El Salvador Seeks To Adopt Bitcoin As Legal Tender
LONDON, ENGLAND - DECEMBER 07: A visual representation of the digital Cryptocurrency, Bitcoin on December 07, 2017 in London, England. Cryptocurrencies including Bitcoin, Ethereum, and Lightcoin have seen unprecedented growth in 2017, despite remaining extremely volatile. While digital currencies across the board have divided opinion between financial institutions, and now have a market cap of around 175 Billion USD, the crypto sector coninues to grow, as it continues to see wider mainstreem adoption. The price of one Bitcoin passed 15,000 USD across many exchanges today taking it higher than previous all time highs.
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El Salvador is attempting to become the first nation to use bitcoin as legal tender.

President Nayib Bukele announced that he would submit a bill to the Salvadoran legislature — which his “Nuevas Ideas” party presently controls — to make the cryptocurrency a valid medium of exchange in the small Central American nation.

As a cryptocurrency, bitcoin is neither managed by a central government nor tethered to a commodity such as gold or silver. It is transmitted digitally and protected from counterfeiting via encryption.

“Next week, I will send to Congress a bill that will make bitcoin a legal tender in El Salvador,” said Bukele in a video debuted at the Bitcoin 2021 conference in Miami. “This will generate jobs and help provide financial inclusion to thousands outside the formal economy.”


Bukele later announced that the nation would not charge capital gains taxes on bitcoin and offer “immediate permanent residence for crypto entrepreneurs.” 

El Salvador is one of a few countries — such as Ecuador and the Federated States of Micronesia — to use the United States dollar as their official currency. Other countries — such as Panama and Belize — peg the value of their own currencies against the dollar. Upon passage of the legislation, El Salvador would continue to use the dollar alongside bitcoin.

Jack Mallers — CEO of bitcoin wallet company Zap — stated during the conference that his firm had been improving El Salvador’s GDP “in real time” by helping citizens join the platform.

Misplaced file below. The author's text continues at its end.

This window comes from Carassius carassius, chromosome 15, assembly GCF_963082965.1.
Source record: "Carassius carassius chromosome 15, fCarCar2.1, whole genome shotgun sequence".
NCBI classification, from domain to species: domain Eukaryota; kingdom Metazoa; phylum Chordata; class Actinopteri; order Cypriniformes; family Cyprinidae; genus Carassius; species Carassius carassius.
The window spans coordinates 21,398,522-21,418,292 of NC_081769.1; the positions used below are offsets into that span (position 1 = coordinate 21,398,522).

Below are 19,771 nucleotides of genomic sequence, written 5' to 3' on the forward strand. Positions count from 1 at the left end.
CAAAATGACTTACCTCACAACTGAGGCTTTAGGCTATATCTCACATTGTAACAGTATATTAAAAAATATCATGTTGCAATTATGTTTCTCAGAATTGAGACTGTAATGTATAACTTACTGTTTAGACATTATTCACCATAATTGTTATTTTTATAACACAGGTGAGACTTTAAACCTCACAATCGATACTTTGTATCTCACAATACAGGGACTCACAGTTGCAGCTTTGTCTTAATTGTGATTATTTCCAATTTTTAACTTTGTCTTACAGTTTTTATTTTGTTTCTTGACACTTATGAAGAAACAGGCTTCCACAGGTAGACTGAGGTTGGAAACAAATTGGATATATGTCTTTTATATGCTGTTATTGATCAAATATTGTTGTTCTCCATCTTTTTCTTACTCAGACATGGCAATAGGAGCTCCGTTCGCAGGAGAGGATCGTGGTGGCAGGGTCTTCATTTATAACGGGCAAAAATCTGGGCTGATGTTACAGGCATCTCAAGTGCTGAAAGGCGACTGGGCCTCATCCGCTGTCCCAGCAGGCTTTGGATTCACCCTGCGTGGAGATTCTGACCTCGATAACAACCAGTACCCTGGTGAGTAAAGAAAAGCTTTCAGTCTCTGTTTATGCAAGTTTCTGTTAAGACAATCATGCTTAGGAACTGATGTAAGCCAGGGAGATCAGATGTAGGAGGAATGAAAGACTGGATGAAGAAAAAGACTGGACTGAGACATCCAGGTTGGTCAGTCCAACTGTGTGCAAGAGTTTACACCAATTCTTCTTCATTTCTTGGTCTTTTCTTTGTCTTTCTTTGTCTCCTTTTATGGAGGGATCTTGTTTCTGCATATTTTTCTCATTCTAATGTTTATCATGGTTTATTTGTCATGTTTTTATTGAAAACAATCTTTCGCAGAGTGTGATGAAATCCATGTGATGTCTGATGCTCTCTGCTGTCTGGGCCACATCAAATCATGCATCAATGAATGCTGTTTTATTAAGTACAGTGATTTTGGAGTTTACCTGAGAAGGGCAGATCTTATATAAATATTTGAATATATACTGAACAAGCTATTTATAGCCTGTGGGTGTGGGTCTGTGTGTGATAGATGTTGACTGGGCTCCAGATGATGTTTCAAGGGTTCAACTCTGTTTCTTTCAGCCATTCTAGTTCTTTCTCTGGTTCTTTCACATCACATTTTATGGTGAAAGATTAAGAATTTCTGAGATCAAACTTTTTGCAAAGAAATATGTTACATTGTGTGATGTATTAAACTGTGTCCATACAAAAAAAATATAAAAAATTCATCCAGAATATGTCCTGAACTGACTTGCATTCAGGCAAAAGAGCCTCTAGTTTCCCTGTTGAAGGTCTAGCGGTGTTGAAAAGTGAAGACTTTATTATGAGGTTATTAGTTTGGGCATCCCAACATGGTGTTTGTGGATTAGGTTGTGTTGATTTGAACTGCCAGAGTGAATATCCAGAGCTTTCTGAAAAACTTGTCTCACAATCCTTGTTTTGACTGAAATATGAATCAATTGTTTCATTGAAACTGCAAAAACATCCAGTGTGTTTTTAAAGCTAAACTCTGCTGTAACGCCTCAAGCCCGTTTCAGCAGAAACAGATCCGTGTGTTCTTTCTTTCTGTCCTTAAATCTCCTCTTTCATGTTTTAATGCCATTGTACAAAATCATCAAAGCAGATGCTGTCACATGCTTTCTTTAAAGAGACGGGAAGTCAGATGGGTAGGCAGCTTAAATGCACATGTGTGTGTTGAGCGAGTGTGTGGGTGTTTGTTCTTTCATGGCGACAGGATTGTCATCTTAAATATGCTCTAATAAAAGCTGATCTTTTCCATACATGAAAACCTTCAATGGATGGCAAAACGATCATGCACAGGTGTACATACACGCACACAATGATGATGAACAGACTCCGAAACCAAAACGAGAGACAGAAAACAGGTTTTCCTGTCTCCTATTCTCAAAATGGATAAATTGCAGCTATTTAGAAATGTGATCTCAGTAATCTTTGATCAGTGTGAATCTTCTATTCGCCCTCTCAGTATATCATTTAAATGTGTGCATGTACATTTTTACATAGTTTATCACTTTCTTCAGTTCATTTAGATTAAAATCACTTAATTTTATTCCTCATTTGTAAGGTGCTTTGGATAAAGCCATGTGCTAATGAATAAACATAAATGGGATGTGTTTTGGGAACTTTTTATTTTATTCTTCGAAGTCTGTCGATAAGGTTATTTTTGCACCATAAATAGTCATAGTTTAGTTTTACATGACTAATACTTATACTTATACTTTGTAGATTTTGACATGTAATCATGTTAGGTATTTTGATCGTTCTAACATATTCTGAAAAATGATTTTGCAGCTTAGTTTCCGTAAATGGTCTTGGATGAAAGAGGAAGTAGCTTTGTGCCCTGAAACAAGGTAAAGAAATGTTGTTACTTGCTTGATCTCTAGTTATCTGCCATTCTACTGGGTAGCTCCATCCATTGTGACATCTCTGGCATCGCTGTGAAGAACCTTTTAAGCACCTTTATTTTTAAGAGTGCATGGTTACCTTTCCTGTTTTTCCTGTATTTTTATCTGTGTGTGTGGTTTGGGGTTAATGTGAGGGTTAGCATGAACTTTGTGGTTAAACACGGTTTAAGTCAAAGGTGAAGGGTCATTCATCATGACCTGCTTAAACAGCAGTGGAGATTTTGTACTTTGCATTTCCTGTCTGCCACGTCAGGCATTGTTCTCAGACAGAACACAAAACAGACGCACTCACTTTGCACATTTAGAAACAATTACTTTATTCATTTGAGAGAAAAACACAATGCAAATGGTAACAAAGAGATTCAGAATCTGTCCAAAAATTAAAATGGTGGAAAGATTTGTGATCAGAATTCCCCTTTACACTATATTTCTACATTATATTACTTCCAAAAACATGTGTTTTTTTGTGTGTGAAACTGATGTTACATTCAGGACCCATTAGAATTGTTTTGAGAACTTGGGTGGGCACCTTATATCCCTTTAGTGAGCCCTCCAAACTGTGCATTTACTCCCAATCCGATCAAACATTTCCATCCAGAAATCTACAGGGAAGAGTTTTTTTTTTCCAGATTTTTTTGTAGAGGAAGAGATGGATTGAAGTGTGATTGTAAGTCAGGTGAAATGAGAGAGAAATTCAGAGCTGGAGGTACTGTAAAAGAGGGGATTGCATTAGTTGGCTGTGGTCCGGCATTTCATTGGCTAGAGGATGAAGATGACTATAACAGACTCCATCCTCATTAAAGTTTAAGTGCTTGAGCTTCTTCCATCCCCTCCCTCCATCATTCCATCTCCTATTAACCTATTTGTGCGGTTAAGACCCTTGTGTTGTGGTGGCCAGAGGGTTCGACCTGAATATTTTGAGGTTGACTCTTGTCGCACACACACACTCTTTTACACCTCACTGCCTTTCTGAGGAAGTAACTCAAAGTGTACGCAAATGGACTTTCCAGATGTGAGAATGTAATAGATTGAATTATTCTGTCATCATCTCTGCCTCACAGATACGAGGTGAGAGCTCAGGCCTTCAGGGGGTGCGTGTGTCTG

“Over 70% of the active population in El Salvador doesn’t have a bank account,” explained Mallers. “They’re not in the financial system. They had a huge problem of financial inclusivity and providing their citizens with basic human freedom.”

More than 20% of economic activity in El Salvador is driven by remittances — funds sent home by migrant workers that are often subject to large international transfer fees. Mallers stated that bitcoin would help Salvadorans keep more of their wages.

In a particularly emotional portion of the speech, Mallers informed his audience that he had been helping officials in El Salvador to develop legislation “to help these people, to give them hope, to give them a quality of life and that you can live where you’re born in — you don’t have to leave, and when you send money home, they’re not going to take f*cking half of it.”

Reading aloud from a draft of the legislation, Mallers also emphasized that bitcoin is decentralized from fiat currencies — such as the dollar.

“Central banks are increasingly taking actions that may cause harm to the economic stability of El Salvador,” reads the bill. “In order to mitigate the negative impact from central banks, it becomes necessary to authorize the circulation of a digital currency with a supply that cannot be controlled by any central bank and is only altered in accord with objective and calculable criteria.”

Indeed, the inflation rate for the dollar has surged in the wake of aggressive quantitative easing from the Federal Reserve — the central bank of the United States — and massive federal spending proposals from the Biden administration.

At the time of publication, the price of bitcoin is roughly $35,000. The cryptocurrency traded for over $60,000 in April.

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